|STABILITY AT ANCHOR
By: REG POTTERTON
fin speed are
| QMEs founder and president, John Allen, tracked down
Boadicea's captain, Bob Peel, while the boat was rounding
Scotland, and asked him if the Koop OAS system had
been as effective as he had heard. Peel replied that while
it worked well enough he had not had much reason to
use it. A few more questions were enough to persuade
Allen, a skilled engineer in the hydraulics and stabilizer
field, that he had found a promising and largely unexplored
market. He set to work on developing new fin
designs, quieter hydraulics and more efficient control
technology for the production of QME-designed OAS
systems to be installed in new builds.
Allen was thoroughly familiar with Koop products, having been that companys exclusive North American distributor for several years, and he had long since identified limitations in Koop controls that required Quantum to make significant modifications to achieve optimal performance. When Boadicea was launched, Koop controls were more than a decade old, and in designing a new control for OAS Allen approached the man who invented the first one, Hans Ooms.
Ooms agreed that the controls he made for Koop were outdated. He also told Allen that he planned to leave Delft University and form his own company in Holland to develop the next generation of software-based control systems. His work resulted in a family of controls under the ARC (Adaptive Ride Control) brand that is currently supplied by Quantum for conventional stabilizer systems, OAS and ride control systems.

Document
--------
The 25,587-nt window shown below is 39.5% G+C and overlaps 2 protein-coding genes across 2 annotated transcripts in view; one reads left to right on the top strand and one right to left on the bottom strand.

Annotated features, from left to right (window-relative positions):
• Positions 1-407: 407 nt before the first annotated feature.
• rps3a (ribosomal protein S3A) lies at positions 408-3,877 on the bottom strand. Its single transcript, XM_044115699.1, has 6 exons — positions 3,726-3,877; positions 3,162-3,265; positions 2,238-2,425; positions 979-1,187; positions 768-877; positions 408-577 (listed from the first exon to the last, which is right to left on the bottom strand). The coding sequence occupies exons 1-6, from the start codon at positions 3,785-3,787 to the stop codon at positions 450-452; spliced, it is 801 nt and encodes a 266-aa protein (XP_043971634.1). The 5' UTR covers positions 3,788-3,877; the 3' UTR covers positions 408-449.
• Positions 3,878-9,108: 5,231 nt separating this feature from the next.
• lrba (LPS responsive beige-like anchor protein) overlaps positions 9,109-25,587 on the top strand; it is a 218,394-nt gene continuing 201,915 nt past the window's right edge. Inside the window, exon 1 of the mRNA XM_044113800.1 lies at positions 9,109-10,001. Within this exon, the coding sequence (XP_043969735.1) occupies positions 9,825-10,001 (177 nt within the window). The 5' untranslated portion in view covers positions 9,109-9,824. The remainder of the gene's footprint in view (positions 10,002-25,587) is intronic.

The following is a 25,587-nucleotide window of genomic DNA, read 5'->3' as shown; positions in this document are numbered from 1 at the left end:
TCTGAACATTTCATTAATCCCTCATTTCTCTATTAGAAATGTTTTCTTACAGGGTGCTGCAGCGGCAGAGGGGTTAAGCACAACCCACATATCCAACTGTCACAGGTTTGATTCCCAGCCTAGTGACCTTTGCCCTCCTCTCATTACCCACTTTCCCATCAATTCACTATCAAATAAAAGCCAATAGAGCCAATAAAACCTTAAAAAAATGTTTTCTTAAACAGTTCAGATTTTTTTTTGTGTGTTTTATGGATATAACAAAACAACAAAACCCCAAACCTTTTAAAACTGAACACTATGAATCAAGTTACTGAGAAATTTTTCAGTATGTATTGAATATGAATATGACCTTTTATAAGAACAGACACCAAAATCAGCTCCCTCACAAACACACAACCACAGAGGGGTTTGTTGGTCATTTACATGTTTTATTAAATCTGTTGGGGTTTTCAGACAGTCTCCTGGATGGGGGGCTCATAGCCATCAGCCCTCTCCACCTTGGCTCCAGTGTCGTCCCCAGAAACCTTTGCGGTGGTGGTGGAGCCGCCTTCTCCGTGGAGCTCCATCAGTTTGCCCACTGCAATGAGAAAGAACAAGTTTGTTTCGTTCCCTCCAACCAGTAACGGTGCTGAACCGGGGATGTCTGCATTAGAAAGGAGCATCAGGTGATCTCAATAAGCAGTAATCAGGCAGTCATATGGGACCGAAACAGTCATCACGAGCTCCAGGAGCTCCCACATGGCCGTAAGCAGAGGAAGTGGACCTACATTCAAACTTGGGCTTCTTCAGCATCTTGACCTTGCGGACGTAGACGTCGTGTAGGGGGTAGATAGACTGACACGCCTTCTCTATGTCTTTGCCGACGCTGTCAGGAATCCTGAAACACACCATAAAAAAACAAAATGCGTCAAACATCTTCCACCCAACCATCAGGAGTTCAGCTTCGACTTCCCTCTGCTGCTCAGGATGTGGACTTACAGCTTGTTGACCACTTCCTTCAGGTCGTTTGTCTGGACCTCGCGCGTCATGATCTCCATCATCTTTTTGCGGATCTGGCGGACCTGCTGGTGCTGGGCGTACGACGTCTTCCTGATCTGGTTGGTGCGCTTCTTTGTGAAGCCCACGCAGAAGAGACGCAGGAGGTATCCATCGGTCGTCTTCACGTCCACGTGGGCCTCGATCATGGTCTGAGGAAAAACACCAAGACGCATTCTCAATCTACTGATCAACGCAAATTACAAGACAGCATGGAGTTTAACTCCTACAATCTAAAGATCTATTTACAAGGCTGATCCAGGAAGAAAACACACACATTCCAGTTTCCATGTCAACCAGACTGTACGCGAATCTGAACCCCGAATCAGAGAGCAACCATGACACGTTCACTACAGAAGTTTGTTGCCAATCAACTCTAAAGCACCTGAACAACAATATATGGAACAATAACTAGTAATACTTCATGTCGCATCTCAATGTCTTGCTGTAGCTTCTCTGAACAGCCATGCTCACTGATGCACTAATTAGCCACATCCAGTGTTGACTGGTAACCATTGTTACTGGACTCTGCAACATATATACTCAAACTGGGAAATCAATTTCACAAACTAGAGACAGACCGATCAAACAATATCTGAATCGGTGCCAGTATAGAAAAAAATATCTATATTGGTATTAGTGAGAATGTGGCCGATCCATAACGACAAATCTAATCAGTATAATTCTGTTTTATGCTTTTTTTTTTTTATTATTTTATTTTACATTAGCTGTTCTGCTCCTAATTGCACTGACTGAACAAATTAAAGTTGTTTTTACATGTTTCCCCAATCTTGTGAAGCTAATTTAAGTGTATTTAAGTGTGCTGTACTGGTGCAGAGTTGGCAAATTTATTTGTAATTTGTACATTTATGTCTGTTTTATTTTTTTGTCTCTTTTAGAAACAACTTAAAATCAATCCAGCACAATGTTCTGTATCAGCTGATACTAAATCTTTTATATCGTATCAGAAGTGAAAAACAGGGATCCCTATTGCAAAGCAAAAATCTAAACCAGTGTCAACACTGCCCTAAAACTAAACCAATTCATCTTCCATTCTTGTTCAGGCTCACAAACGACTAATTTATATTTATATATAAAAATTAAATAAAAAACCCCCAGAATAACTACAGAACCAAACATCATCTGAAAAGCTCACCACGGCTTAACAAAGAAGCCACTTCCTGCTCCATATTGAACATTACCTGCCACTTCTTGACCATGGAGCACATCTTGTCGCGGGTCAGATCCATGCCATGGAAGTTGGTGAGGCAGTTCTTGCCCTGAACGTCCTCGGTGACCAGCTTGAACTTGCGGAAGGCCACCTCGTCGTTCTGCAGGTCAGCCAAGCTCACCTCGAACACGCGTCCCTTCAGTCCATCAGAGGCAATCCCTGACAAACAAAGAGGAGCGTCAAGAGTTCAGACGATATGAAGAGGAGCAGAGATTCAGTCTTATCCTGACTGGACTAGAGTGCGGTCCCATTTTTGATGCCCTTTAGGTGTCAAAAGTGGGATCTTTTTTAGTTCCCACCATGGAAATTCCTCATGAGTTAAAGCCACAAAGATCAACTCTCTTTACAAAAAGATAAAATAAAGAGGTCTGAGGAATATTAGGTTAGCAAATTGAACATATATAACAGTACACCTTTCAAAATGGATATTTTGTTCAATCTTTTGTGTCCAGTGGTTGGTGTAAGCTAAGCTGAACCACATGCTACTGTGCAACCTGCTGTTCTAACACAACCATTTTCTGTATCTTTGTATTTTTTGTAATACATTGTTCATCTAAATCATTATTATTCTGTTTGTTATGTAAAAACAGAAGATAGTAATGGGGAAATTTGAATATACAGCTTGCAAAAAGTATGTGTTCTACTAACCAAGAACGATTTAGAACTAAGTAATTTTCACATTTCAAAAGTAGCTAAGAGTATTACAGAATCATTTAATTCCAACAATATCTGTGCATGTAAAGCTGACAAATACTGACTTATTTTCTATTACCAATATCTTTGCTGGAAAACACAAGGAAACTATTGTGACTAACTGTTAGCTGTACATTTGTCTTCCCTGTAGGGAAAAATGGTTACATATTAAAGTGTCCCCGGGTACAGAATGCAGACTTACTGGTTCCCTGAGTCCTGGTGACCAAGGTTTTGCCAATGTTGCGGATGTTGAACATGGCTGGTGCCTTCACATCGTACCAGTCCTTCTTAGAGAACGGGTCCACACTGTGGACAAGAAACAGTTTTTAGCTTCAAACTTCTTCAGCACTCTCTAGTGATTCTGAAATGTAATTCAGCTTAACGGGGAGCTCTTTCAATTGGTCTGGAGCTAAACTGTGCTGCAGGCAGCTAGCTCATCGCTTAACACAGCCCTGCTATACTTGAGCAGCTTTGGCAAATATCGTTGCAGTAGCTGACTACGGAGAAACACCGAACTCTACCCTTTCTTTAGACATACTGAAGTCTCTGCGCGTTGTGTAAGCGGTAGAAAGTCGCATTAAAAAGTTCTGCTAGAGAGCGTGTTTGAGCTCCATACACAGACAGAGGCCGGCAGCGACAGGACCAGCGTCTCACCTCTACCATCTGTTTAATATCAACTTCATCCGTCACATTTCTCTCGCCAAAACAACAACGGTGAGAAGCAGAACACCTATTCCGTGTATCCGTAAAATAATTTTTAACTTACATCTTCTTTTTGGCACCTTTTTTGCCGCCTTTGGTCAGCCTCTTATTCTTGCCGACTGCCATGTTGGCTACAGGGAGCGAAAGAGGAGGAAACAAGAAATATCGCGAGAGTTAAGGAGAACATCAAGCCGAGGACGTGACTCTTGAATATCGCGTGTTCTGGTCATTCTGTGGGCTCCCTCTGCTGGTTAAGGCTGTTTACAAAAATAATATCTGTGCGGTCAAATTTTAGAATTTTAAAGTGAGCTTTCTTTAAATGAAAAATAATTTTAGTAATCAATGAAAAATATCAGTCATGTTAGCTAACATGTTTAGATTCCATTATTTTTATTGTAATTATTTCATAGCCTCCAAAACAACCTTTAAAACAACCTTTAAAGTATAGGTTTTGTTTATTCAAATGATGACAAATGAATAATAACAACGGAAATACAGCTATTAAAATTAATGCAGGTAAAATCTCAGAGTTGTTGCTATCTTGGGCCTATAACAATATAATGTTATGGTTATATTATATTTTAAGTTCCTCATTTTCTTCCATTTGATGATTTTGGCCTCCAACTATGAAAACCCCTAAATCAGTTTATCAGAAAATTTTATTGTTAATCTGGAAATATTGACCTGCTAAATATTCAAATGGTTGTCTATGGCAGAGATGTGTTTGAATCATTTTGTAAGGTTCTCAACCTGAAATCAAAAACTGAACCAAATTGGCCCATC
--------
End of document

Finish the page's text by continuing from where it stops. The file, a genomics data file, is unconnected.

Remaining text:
Allens only competition in the OAS business came from Vosper-Thorneycroft subsidiaries Naiad and KoopNautic (the latter acquired by Vosper in 1998); between them the three companies control 80 per cent of the world stabilizer market. As one of Europes oldest-established defense and civil contractors, the Vosper Group employs upwards of 7,000 and in its annual report for 2001 listed orders for $1.16 billion. Quantum, with a total staff of 25, had taken on a powerful rival. Having Hans Ooms aboard would help restore the balance.
As of early March, 2002, there were two boats with
Koop OAS systems installed: Amels 230 Boadicea,
and the 194 Pegasus from Oceanco.
Naiad/Koop have taken orders for nine more of their
OAS systems, two of which are conversions in existing
boats, the rest in new builds. These are all scheduled
for delivery later this year and in 2003. Thus the Vosper
subsidiaries had a total of two OAS systems in service
and 11 pending.
Available anecdotal evidence about the effectiveness of the Quantum system comes from the 10 yachts that have been retrofitted with OAS control, some of them with the Koop control as modified by Quantum, the majority with the control designed by Hans Ooms.
Unfortunatelyfrom the perspective of appraising the effectiveness of in-service controls installed by the main contenders in the OAS marketthe only evidence presented comes from yachts fitted with Quantum controls. Of the two Koop OAS yachts in service at time of writing, Boadicea was in dry dock at Amels. A message left by this writer with a crew member failed to elicit a response from the captain about the yachts OAS performance. This left Pegasus as the only other in-service source for information about Koop OAS performance, but the captain of Pegasus declined comment. (YIM will publish inservice performance results for Koop/Naiad OAS controls when these are made available.)
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|NOTE: We have used the generic designation OAS (On Anchor Stability) to avoid repetition of the proprietary acronyms used by Naiad/KoopNautic (DATUM, Dynamic Adaptive Technology for Universal Motion control) and by Quantum (ARC, Adaptive Ride Control).||See the "Yachts International"
Magazine Article in a 270K PDF Adobe Acrobat file.
|Broker John DeCaro|
|Fort Lauderdale, FL 33316 USA|